Review Time! Lensbaby 2.0

August 21st, 2008

lens­ba­by 2.0 Review.

In the last few years, there has been a revival in tilt shift pho­tog­ra­phy, a real throw back to the days of film where the lens was mount­ed on bel­lows, and could be tilt­ed and skewed to cre­ate an unre­al­is­tic, but admired effect.

Both Canon and Nikon have released lens­es that allow the pho­tog­ra­ph­er to cor­rect con­verg­ing ver­ti­cals. (where build­ings appear to be allot nar­row­er at the top)

But plen­ty of Wed­ding Pho­tog­ra­phers use these lens­es for more artis­tic reasons.
Cameron Ingalls for exam­ple is a Cal­i­for­nia based wed­ding pho­tog­ra­ph­er who incor­po­rates the lens into many of his wed­ding and engage­ment shoots, but he does it very well.

The tilt shift, or Per­spec­tive Con­trol Lens­es from Canon and Nikon are tru­ly aimed at the pho­tog­ra­ph­er with allot of space in their cam­era bag, and they run up to, and over £1000.
Watch this video from lilkiwiguy87 on youtube about how to use nikons recent­ly released 45mm per­spec­tive con­trol lens. As you can tell, watch­ing that video, this aint no toy lens!

Allot of Pho­to­shop users find that they can repli­cate the artis­tic effects of a tilt shift lens in post processing.
Some are very succesful.
Check out this pic­ture by Sean (‘North­coun­try Boy’ on flickr)

If you don’t have that sort of mon­ey, then the Lens­ba­by is a lens aimed at pho­tog­ra­phers who want to add a But who wants to spend time in-front of the com­put­er, when you could be out shooting?

But this is not a per­spec­tive con­trol lens, so if you’re look­ing for a a high­ly pro­fes­sion­al, sharp pic­tures, then you’re look­ing at the wrong lens review! Besides, the Lens­ba­by com­pa­ny, cre­at­ed by Craig Strong have nev­er made any claim that this was a tilt shift lens, they have been unfair­ly com­pared to each oth­er far too many times.

The unit con­sists of a sin­gle ele­ment, mount­ed inside what seems to be some sort of plumb­ing pipe. To change the aper­ture, you sim­ply drop the aper­ture ring into place, and it’ll be caught by tiny magnets.

Lens­ba­bies bring one area of your pic­ture into focus, with that sharp area sur­round­ed by grad­u­al­ly increas­ing blur. You can then move that sharp area of to any part of your pho­to by bend­ing the lens.

So what’s the point of them?
Well, they’re just good fun, and are designed just for that.

They make your pic­tures look a lit­tle bit more inter­est­ing, and help the view­er to real­ly under­stand the composition.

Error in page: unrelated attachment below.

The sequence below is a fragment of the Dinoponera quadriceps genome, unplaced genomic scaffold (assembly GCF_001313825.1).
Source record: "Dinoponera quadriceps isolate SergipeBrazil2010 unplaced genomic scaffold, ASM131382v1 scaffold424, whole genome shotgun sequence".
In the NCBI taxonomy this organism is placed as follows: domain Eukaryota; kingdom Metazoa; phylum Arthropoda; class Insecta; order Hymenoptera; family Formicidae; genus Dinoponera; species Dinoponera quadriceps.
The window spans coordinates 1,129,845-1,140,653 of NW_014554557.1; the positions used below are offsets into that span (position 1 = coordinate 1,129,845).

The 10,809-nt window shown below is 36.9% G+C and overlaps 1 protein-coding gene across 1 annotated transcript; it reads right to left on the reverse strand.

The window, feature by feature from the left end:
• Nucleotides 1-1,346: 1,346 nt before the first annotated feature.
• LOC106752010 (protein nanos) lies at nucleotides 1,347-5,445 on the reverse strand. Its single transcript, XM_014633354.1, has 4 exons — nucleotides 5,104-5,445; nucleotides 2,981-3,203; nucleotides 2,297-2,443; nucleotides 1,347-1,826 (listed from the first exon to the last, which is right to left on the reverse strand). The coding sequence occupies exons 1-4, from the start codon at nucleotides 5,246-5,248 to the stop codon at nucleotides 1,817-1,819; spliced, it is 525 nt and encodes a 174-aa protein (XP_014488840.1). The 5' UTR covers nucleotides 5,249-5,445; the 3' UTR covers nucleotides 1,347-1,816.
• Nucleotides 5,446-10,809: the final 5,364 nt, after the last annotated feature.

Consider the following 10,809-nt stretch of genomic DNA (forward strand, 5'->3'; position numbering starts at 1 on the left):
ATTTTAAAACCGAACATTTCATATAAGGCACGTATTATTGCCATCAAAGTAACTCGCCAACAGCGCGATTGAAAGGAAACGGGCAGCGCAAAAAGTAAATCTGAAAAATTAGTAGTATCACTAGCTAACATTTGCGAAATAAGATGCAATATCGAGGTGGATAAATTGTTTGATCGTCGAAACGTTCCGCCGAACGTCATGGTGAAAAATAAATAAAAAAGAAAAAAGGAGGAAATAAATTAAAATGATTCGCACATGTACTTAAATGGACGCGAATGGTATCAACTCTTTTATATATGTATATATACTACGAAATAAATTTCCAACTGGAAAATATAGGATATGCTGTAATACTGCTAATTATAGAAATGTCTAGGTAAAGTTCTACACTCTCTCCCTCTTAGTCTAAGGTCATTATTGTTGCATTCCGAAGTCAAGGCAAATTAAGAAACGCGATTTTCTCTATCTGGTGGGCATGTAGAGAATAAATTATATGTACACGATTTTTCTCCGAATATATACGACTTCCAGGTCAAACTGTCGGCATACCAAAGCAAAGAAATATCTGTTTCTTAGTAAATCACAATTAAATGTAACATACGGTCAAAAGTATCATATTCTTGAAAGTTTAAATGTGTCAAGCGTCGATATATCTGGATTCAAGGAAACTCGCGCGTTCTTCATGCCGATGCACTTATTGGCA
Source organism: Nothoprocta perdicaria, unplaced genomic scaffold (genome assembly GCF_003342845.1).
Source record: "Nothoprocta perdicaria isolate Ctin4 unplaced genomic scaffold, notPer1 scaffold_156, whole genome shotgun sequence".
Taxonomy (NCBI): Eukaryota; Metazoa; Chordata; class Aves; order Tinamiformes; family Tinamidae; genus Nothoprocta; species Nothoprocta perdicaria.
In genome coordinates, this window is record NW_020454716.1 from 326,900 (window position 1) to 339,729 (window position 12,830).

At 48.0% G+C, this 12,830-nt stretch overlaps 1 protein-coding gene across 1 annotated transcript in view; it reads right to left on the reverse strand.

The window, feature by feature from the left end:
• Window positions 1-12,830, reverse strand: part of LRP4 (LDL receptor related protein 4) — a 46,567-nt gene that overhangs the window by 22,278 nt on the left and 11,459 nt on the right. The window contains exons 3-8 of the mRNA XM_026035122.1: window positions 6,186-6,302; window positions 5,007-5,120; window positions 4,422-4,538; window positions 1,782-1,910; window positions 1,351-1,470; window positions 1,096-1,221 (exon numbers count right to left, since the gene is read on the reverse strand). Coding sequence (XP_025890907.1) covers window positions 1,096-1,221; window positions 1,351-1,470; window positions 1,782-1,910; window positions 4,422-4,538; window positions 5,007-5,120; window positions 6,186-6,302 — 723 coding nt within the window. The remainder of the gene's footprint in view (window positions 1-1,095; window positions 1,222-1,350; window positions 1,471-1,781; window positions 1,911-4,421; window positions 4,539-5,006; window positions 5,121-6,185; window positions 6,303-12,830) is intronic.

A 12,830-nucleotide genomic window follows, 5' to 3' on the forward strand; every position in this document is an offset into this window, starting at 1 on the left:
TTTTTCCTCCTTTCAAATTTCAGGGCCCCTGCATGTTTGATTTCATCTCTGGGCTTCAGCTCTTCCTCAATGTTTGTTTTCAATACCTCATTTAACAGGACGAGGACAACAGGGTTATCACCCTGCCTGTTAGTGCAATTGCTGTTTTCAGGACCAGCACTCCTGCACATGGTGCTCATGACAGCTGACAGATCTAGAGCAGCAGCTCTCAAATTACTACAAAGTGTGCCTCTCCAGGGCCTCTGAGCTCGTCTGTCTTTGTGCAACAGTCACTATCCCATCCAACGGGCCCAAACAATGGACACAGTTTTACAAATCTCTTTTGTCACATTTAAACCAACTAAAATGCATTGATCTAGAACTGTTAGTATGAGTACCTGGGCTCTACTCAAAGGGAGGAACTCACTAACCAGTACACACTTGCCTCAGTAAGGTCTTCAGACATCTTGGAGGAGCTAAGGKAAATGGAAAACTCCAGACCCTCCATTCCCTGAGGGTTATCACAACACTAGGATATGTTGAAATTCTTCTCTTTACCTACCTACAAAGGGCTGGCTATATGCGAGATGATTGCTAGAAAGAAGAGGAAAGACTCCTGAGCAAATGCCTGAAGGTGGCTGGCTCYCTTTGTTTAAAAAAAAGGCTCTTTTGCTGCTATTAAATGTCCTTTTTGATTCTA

I used the lens­ba­by on an engage­ment shoot, (you’ll see more of this shoot real­ly soon, so con­sid­er this a sneek peek!)

And heres a few pic­tures that I’ve tak­en with it that have noth­ing to do with Wed­ding photography!

What have I learnt from this lens?

1.) Prac­tise lots before you go out and use it pro­fes­sion­al­ly, which is sort of a strange seg­way to the next point…

2.) This is NOT a pro­fes­sion­al lens, but use it in the right places at the right times, and you can get pro­fes­sion­al look­ing shots, espe­cial­ly with por­traits. The soft effect can be very for­giv­ing on skin.

3.) Don’t use it wide open if you want accu­ra­cy. I keep it stopped down to about f4 and thats fine. Use a low­er aper­ture and it’s hard to see prop­er­ly through the viewfinder.

4.) This is not a tilt shift lens. do not expect to cor­rect strange look­ing ver­ti­cals in archi­tec­tur­al shots and expect pin sharp pictures.

5.) Its small and light enough to not leave at home. Its small­er than my 50mm 1.8. Just pack it in your bag.

6.) Out of focus does­n’t mat­ter. Don’t be so tough on yourself.

7.) But, it is pret­ty sharp! As long as you focus real­ly carefully.

8.) Don’t be afraid to exper­i­ment and take pic­tures of things that you would­n’t usu­al­ly take pic­tures of.
I found myself tak­ing pic­tures of walls, and post­box­es and they looked great (see point 10)

9.) does­n’t look round corners!

10.) Enjoy. But don’t use it all the time, it can make the most bor­ing things look amaz­ing, but use it too much and it’ll start to make your amaz­ing lens­ba­by pic­tures look boring.

Thank you for reading!

  1. Cameron Ingalls August 21st, 2008 at 5:48 pm

    Hey Joseph!
    Great write­up on the lens­es… They are so inter­est­ing! I am hon­ored to be linked on your blog. Hap­py to have a pho­tog­ra­ph­er friend from England!

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